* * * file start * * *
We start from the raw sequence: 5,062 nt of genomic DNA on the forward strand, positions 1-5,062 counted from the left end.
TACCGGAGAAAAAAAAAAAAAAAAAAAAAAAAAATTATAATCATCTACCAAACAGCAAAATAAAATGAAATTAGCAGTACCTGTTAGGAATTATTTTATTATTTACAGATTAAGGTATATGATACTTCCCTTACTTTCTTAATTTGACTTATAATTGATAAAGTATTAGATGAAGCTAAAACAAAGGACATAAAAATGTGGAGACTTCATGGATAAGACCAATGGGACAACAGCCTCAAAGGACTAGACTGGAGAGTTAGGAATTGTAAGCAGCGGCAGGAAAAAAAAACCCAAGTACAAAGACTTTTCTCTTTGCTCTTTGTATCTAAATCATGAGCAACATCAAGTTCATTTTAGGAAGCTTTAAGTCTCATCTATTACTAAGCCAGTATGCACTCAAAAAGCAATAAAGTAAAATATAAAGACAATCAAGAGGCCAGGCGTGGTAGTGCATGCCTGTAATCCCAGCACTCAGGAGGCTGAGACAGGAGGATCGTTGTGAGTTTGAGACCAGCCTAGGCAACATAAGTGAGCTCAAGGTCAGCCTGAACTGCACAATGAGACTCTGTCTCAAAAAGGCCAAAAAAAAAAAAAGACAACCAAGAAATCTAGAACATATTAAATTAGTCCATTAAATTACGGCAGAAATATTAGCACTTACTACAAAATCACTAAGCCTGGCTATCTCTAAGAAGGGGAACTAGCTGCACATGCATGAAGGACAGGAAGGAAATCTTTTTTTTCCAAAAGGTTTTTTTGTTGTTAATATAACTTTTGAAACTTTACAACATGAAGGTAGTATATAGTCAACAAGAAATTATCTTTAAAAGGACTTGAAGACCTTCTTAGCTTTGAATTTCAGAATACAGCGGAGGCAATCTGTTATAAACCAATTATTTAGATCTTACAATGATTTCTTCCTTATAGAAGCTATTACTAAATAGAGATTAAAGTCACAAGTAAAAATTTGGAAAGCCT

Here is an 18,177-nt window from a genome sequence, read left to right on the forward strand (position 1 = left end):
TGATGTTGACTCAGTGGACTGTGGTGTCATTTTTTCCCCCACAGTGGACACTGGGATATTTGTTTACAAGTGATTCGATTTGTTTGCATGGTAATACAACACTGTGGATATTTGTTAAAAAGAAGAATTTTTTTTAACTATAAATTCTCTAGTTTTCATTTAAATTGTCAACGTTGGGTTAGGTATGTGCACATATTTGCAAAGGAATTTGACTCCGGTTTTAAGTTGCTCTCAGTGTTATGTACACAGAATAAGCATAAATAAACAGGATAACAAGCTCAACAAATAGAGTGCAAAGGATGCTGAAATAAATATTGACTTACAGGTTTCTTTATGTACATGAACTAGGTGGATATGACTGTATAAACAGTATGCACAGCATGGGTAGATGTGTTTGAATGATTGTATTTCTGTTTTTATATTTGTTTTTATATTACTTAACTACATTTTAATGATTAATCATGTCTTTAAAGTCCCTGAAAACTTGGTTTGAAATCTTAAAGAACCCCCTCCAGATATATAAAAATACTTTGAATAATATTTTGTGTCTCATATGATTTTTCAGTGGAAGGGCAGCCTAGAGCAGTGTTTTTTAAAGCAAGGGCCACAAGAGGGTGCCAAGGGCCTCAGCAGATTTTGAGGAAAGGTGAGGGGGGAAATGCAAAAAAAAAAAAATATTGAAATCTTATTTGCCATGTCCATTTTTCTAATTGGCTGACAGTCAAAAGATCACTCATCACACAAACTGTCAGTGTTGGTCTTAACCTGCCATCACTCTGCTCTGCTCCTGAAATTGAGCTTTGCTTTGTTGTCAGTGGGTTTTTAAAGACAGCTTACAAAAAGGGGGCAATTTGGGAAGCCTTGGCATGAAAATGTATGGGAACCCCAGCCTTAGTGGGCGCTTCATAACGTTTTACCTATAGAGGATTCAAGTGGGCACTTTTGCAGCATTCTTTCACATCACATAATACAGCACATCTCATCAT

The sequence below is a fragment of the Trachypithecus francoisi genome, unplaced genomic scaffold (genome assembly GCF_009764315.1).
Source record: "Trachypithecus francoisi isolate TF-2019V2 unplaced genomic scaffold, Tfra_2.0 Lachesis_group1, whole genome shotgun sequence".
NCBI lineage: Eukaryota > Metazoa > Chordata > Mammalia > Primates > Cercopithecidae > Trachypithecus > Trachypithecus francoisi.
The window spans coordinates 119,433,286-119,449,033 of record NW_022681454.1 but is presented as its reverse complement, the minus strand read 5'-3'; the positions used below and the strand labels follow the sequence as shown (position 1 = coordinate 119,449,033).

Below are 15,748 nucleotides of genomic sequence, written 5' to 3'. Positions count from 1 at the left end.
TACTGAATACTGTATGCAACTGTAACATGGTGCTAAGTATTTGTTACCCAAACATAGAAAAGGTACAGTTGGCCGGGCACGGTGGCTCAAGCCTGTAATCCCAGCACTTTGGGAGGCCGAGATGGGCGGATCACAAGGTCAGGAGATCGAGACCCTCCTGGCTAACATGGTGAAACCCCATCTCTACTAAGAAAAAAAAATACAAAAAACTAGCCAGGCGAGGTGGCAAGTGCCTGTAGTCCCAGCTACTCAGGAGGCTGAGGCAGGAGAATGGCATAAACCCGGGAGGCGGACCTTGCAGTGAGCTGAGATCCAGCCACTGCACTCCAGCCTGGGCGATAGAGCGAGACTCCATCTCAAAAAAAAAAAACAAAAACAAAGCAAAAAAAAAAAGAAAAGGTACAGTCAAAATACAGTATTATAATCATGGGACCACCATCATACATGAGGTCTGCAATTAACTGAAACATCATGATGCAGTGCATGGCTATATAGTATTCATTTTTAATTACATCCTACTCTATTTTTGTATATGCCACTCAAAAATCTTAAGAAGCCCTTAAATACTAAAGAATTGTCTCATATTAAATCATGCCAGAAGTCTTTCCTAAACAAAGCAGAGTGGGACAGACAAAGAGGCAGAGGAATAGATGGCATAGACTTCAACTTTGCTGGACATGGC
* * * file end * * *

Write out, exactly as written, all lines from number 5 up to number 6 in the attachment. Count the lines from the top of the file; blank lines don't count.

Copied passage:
The sequence below is a fragment of the Trachypithecus francoisi genome, unplaced genomic scaffold (genome assembly GCF_009764315.1).
Source record: "Trachypithecus francoisi isolate TF-2019V2 unplaced genomic scaffold, Tfra_2.0 Lachesis_group1, whole genome shotgun sequence".